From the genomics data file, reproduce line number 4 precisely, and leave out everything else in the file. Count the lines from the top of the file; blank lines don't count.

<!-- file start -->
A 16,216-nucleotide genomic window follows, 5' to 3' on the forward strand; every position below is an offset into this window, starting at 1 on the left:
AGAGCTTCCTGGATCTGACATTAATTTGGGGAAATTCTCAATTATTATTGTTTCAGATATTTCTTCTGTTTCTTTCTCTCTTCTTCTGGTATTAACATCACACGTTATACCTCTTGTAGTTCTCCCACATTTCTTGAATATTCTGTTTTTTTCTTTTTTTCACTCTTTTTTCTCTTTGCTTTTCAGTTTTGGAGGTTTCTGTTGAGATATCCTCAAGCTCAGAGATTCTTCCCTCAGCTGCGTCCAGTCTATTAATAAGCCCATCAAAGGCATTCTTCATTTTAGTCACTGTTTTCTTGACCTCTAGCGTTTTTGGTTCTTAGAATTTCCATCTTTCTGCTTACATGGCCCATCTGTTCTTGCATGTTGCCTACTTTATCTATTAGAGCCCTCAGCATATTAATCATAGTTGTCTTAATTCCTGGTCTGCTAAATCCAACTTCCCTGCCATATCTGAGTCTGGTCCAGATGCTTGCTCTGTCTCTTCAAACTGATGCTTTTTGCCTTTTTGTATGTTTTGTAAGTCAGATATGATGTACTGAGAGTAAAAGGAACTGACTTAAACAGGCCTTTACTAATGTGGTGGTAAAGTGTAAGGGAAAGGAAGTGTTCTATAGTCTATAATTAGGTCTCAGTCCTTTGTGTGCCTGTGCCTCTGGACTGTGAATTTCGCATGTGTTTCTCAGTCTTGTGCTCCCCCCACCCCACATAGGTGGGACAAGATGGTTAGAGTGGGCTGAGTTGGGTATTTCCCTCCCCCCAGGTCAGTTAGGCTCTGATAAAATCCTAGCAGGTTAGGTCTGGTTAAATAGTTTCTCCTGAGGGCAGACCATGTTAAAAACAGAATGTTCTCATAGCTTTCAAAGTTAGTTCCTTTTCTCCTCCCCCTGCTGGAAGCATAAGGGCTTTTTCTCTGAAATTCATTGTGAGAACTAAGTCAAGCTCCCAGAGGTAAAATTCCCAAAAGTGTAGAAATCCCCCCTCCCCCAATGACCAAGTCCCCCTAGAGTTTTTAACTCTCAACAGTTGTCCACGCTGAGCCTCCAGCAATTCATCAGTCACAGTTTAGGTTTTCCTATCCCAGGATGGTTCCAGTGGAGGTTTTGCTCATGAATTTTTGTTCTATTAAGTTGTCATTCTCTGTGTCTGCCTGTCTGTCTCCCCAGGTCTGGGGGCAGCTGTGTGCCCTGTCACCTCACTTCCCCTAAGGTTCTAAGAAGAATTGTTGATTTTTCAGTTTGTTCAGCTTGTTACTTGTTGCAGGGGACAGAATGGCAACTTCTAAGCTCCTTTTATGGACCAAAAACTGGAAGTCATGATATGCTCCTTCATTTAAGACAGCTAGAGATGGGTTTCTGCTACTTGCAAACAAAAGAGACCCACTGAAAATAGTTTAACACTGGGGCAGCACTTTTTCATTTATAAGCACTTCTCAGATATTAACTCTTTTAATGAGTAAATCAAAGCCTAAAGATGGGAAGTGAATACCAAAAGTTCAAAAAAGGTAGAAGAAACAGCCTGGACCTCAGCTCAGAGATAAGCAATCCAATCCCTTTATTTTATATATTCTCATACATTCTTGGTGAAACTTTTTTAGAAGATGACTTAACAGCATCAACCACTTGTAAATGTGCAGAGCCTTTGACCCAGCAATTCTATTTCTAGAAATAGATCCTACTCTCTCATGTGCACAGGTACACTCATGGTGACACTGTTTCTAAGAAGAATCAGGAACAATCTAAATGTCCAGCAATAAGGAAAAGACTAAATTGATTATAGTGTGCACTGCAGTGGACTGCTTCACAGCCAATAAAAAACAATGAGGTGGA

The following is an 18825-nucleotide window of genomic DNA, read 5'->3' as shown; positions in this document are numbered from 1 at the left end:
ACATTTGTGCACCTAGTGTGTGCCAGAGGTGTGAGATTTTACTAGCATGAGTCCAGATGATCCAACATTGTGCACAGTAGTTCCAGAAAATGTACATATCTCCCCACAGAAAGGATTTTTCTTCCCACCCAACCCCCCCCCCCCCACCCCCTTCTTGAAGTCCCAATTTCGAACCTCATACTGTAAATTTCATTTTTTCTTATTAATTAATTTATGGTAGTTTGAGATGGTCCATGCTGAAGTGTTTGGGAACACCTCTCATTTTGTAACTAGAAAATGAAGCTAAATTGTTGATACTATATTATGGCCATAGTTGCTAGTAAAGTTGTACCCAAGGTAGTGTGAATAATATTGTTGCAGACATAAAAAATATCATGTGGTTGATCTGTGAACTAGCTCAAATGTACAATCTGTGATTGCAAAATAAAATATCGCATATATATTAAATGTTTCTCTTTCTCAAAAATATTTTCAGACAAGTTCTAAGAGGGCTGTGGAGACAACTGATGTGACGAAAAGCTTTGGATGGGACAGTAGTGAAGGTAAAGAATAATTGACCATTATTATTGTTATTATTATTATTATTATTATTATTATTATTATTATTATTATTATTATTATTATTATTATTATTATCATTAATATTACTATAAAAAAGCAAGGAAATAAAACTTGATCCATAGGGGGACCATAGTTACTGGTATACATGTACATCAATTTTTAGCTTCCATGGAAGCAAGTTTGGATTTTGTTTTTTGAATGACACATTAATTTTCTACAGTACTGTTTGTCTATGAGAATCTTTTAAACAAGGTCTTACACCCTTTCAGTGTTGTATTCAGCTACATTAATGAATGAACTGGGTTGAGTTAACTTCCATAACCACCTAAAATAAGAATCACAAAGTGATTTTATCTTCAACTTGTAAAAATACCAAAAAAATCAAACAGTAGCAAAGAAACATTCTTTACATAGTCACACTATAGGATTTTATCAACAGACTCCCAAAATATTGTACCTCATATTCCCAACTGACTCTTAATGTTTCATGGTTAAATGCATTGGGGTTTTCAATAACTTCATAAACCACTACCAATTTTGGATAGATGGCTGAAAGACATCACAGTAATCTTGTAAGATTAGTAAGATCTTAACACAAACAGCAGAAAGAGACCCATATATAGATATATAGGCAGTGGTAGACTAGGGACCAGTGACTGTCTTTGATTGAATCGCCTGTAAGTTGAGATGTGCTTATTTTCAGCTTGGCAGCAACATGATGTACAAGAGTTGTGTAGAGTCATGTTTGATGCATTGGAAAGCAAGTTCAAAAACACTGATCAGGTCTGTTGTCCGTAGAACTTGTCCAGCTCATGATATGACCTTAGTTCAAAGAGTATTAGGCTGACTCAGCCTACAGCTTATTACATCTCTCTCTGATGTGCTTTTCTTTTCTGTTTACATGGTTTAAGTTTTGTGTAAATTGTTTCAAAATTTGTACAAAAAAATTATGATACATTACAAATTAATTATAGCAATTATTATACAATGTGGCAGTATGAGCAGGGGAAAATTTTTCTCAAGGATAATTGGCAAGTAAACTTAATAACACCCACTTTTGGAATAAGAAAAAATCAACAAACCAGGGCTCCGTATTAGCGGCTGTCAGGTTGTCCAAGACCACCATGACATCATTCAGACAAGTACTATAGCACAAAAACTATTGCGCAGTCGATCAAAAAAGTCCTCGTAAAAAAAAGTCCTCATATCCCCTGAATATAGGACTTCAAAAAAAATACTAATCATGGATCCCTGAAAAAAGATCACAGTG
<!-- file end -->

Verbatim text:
ACATTTGTGCACCTAGTGTGTGCCAGAGGTGTGAGATTTTACTAGCATGAGTCCAGATGATCCAACATTGTGCACAGTAGTTCCAGAAAATGTACATATCTCCCCACAGAAAGGATTTTTCTTCCCACCCAACCCCCCCCCCCCCACCCCCTTCTTGAAGTCCCAATTTCGAACCTCATACTGTAAATTTCATTTTTTCTTATTAATTAATTTATGGTAGTTTGAGATGGTCCATGCTGAAGTGTTTGGGAACACCTCTCATTTTGTAACTAGAAAATGAAGCTAAATTGTTGATACTATATTATGGCCATAGTTGCTAGTAAAGTTGTACCCAAGGTAGTGTGAATAATATTGTTGCAGACATAAAAAATATCATGTGGTTGATCTGTGAACTAGCTCAAATGTACAATCTGTGATTGCAAAATAAAATATCGCATATATATTAAATGTTTCTCTTTCTCAAAAATATTTTCAGACAAGTTCTAAGAGGGCTGTGGAGACAACTGATGTGACGAAAAGCTTTGGATGGGACAGTAGTGAAGGTAAAGAATAATTGACCATTATTATTGTTATTATTATTATTATTATTATTATTATTATTATTATTATTATTATTATTATTATTATTATTATTATCATTAATATTACTATAAAAAAGCAAGGAAATAAAACTTGATCCATAGGGGGACCATAGTTACTGGTATACATGTACATCAATTTTTAGCTTCCATGGAAGCAAGTTTGGATTTTGTTTTTTGAATGACACATTAATTTTCTACAGTACTGTTTGTCTATGAGAATCTTTTAAACAAGGTCTTACACCCTTTCAGTGTTGTATTCAGCTACATTAATGAATGAACTGGGTTGAGTTAACTTCCATAACCACCTAAAATAAGAATCACAAAGTGATTTTATCTTCAACTTGTAAAAATACCAAAAAAATCAAACAGTAGCAAAGAAACATTCTTTACATAGTCACACTATAGGATTTTATCAACAGACTCCCAAAATATTGTACCTCATATTCCCAACTGACTCTTAATGTTTCATGGTTAAATGCATTGGGGTTTTCAATAACTTCATAAACCACTACCAATTTTGGATAGATGGCTGAAAGACATCACAGTAATCTTGTAAGATTAGTAAGATCTTAACACAAACAGCAGAAAGAGACCCATATATAGATATATAGGCAGTGGTAGACTAGGGACCAGTGACTGTCTTTGATTGAATCGCCTGTAAGTTGAGATGTGCTTATTTTCAGCTTGGCAGCAACATGATGTACAAGAGTTGTGTAGAGTCATGTTTGATGCATTGGAAAGCAAGTTCAAAAACACTGATCAGGTCTGTTGTCCGTAGAACTTGTCCAGCTCATGATATGACCTTAGTTCAAAGAGTATTAGGCTGACTCAGCCTACAGCTTATTACATCTCTCTCTGATGTGCTTTTCTTTTCTGTTTACATGGTTTAAGTTTTGTGTAAATTGTTTCAAAATTTGTACAAAAAAATTATGATACATTACAAATTAATTATAGCAATTATTATACAATGTGGCAGTATGAGCAGGGGAAAATTTTTCTCAAGGATAATTGGCAAGTAAACTTAATAACACCCACTTTTGGAATAAGAAAAAATCAACAAACCAGGGCTCCGTATTAGCGGCTGTCAGGTTGTCCAAGACCACCATGACATCATTCAGACAAGTACTATAGCACAAAAACTATTGCGCAGTCGATCAAAAAAGTCCTCGTAAAAAAAAGTCCTCATATCCCCTGAATATAGGACTTCAAAAAAAATACTAATCATGGATCCCTGAAAAAAGATCACAGTG